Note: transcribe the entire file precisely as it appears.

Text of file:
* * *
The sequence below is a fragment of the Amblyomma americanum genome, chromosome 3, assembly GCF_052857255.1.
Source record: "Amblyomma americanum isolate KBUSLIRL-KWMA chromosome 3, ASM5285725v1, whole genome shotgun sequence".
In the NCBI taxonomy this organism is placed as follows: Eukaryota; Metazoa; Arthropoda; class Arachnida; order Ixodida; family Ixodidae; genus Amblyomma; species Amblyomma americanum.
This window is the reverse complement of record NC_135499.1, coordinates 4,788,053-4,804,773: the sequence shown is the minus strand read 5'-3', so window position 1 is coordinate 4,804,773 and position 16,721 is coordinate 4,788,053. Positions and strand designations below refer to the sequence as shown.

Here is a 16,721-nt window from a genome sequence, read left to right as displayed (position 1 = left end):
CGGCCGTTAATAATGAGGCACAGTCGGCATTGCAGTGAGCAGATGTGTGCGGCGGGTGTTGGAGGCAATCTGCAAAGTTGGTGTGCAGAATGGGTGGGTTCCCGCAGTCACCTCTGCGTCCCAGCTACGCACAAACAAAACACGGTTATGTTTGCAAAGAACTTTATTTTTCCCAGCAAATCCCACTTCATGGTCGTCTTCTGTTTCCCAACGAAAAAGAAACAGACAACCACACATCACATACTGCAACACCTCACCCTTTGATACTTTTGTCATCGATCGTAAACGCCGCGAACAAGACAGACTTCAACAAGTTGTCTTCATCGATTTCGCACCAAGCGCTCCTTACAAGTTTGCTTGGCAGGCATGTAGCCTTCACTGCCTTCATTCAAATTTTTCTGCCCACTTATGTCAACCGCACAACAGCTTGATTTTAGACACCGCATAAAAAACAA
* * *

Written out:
The sequence below is a fragment of the Amblyomma americanum genome, chromosome 3, assembly GCF_052857255.1.
Source record: "Amblyomma americanum isolate KBUSLIRL-KWMA chromosome 3, ASM5285725v1, whole genome shotgun sequence".
In the NCBI taxonomy this organism is placed as follows: Eukaryota; Metazoa; Arthropoda; class Arachnida; order Ixodida; family Ixodidae; genus Amblyomma; species Amblyomma americanum.
This window is the reverse complement of record NC_135499.1, coordinates 4,788,053-4,804,773: the sequence shown is the minus strand read 5'-3', so window position 1 is coordinate 4,804,773 and position 16,721 is coordinate 4,788,053. Positions and strand designations below refer to the sequence as shown.

Here is a 16,721-nt window from a genome sequence, read left to right as displayed (position 1 = left end):
CGGCCGTTAATAATGAGGCACAGTCGGCATTGCAGTGAGCAGATGTGTGCGGCGGGTGTTGGAGGCAATCTGCAAAGTTGGTGTGCAGAATGGGTGGGTTCCCGCAGTCACCTCTGCGTCCCAGCTACGCACAAACAAAACACGGTTATGTTTGCAAAGAACTTTATTTTTCCCAGCAAATCCCACTTCATGGTCGTCTTCTGTTTCCCAACGAAAAAGAAACAGACAACCACACATCACATACTGCAACACCTCACCCTTTGATACTTTTGTCATCGATCGTAAACGCCGCGAACAAGACAGACTTCAACAAGTTGTCTTCATCGATTTCGCACCAAGCGCTCCTTACAAGTTTGCTTGGCAGGCATGTAGCCTTCACTGCCTTCATTCAAATTTTTCTGCCCACTTATGTCAACCGCACAACAGCTTGATTTTAGACACCGCATAAAAAACAA